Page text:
• 1500 x .10 = $150 total interest
  • 1500 + 150 = $1,650 total amount to pay back
  • 1650 / 36 = $45.83 monthly payment

How to choose a credit card for medical bills

When looking for a credit card to pay medical bills, you’ll want to search for ones that minimize additional expenses. 0% introductory APR cards are a good place to start, as these will give you a period of time where you can pay down the balance quickly without adding interest.

Credit cards with no annual fees are also good to explore, as are cashback cards and rewards cards with welcome offers for spending a certain amount within the first three months. Though the interest rates on these cards will add to the total you end up paying for the bill, you’ll save yourself an additional fee or build a bank of rewards credits that can be used to pay for expenses in the future. Check out our list of the best no annual fee credit cards for our top picks.

Another consideration is whether you plan on using a card to pay for current or future medical bills. If you know a large expense will be coming up, you want to time your credit card application so that the charge will fall into the 0% introductory APR period. This way, you’ll have as many months as possible to pay down the balance before interest kicks in. In the case of rewards cards, you’ll want to get the card so that the expense is charged within 90 days of opening the new account.

Your financial situation is probably the most important thing to consider before choosing a card for medical expenses. What does your monthly budget look like? How much can you afford to pay toward this bill once it’s on your card? How long do you have to pay it off before interest begins accruing? Is it possible to pay it off before this time, and if so, how much will you have to pay monthly to make this happen? The answers to these questions will help you choose a card that’s right for your situation and build a strategy for paying it off.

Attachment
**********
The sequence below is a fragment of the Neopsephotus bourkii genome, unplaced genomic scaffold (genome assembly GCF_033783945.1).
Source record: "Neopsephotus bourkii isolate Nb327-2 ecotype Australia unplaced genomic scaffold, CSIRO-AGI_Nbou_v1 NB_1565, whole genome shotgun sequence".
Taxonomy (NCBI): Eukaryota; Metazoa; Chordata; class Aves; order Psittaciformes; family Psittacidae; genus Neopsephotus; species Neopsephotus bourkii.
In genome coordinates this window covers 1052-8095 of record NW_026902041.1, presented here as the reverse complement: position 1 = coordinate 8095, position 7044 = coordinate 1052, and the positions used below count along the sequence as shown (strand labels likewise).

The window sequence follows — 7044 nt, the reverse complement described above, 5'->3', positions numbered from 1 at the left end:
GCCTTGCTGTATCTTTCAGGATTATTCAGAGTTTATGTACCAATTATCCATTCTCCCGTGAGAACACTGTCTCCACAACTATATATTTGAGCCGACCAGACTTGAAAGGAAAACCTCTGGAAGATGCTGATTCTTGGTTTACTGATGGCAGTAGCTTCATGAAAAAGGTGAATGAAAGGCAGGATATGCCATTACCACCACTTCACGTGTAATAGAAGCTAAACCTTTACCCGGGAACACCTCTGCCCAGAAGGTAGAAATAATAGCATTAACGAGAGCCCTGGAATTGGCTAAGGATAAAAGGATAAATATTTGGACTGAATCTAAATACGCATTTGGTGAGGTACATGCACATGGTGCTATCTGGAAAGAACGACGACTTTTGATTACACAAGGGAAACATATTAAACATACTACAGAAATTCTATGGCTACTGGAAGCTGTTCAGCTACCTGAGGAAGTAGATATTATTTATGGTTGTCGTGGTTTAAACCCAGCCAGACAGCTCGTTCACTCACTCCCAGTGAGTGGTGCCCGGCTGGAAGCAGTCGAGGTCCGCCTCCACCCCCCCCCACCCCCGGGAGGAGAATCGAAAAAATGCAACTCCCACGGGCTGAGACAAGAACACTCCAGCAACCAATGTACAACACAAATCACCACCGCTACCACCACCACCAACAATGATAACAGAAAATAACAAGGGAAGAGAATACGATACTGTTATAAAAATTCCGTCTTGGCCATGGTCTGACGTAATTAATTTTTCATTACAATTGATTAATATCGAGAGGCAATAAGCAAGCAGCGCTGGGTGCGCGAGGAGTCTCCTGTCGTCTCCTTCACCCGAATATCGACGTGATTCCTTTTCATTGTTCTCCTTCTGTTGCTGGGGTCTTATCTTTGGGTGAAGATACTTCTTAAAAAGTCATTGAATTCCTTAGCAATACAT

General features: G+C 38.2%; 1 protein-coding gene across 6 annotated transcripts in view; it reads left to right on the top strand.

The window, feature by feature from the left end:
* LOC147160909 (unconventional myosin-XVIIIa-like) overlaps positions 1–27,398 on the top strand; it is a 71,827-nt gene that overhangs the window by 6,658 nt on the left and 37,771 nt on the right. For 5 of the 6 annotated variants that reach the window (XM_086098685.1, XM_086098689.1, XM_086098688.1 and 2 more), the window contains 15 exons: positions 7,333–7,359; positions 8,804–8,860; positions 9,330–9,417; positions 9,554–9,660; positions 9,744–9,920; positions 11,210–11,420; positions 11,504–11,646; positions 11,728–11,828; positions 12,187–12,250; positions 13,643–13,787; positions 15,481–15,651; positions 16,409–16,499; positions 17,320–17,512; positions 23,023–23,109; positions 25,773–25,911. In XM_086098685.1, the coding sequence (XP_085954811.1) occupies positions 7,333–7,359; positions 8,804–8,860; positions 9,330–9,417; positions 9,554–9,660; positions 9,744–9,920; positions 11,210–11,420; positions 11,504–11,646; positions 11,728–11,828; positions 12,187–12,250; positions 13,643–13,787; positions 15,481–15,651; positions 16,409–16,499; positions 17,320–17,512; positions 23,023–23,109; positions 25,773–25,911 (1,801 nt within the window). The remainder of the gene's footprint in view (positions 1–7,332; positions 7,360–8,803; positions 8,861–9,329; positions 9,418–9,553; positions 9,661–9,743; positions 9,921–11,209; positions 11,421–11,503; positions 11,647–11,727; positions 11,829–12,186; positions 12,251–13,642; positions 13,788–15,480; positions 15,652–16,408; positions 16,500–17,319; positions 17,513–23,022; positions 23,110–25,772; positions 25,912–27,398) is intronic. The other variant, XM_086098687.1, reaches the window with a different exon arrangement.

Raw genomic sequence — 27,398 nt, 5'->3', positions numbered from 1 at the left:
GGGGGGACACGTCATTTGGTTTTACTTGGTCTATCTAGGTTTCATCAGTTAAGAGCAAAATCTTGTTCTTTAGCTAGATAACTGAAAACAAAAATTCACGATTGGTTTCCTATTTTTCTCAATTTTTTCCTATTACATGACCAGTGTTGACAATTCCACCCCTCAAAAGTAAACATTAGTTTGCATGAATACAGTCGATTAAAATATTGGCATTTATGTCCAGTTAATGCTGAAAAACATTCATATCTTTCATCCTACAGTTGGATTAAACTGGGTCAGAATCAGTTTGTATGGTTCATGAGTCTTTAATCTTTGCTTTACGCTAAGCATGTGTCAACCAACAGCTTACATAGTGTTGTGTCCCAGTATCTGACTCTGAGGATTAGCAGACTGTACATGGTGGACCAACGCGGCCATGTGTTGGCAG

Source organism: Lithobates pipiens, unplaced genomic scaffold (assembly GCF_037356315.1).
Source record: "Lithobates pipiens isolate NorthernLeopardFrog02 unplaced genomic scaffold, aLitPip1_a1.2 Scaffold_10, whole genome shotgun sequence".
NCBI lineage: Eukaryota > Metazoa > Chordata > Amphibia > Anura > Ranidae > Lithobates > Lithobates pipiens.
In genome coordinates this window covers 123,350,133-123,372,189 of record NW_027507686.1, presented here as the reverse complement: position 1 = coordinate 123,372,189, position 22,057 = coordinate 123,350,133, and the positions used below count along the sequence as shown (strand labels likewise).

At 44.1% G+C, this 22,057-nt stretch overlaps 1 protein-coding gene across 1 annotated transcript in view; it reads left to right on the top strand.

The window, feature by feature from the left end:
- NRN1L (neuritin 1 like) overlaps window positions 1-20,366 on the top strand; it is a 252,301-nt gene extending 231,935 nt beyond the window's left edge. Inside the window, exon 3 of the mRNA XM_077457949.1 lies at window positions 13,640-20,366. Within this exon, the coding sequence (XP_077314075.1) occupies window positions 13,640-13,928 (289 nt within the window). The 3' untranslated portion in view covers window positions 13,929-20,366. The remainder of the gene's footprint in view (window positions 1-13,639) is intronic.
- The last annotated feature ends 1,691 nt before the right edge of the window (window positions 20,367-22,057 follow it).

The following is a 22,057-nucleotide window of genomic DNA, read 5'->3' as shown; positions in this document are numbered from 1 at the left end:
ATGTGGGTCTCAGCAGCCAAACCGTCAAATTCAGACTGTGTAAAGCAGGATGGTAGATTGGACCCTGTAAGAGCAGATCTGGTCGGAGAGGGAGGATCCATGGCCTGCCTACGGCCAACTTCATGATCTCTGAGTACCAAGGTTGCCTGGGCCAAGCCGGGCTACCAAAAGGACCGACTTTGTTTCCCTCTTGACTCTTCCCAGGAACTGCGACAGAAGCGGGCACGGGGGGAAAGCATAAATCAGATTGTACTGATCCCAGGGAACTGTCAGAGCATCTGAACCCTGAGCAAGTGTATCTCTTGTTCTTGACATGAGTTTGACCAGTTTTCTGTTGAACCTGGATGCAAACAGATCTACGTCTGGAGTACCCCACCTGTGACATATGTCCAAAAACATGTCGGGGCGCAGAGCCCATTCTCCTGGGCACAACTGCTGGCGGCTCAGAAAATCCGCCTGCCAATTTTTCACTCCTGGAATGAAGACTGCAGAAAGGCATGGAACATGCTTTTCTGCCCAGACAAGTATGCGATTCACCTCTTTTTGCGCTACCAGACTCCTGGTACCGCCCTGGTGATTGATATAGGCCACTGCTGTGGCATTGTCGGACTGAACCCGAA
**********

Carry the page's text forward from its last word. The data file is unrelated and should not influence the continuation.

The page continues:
One thing you want to make sure of is that you’re not putting so much on a credit card that monthly payments will be unmanageable. Missed and late payments will have a negative impact on your credit.

The final word on the best credit cards for medical bills

Make sure to carefully consider the costs and benefits of a credit card before you apply and choose one that fits your specific needs and situation. Once you’ve been approved, remember that spending wisely will help you keep down overall costs associated with financing medical bills through revolving credit. Always have a plan for paying off the expenses you charge and stick with the budget you’ve created for accomplishing this. Then you’ll be in good shape for keeping your credit and financial life healthy.


These specific cards were chosen because we think they offer the most value when you’re making significant charges. They all have long 0% APR introductory periods and no annual fees, both of which are ideal for financing medical expenses and keeping overall costs down.

Many also have welcome offers that will actually lower the cost of the bills you’re paying or have cashback rewards that can lower the amount you pay on your medical bills overall.

Unlimited Cash Back


Chase Freedom Unlimited®

Current Offer

Earn an extra 1.5% on everything you buy (on up to $20,000 spent in the first year) — worth up to $300 cash back. That's 6.5% on travel purchased through Chase Travel, 4.5% on dining and drugstores, and 3% on all other purchases.

Annual Fee


Rewards Rate

5% cash back on travel purchased through Chase Travel, 3% cash back on drugstore purchases and dining at restaurants, including takeout and eligible delivery service and unlimited 1.5% cash back on all other purchases

Benefits and Drawbacks
Card Details

Author Details

Robin Kavanagh Robin is a freelance writer who lives on the South Carolina beach. She has spent the last 20 years writing about all kinds of topics for publications such as The New York Times, Yes! Magazine, Next Tribe, Parenting, and various trade magazines. On, you’ll find her mostly writing about smart ways to use credit cards, navigating personal loans, how to save when traveling, and ways to improve your financial health.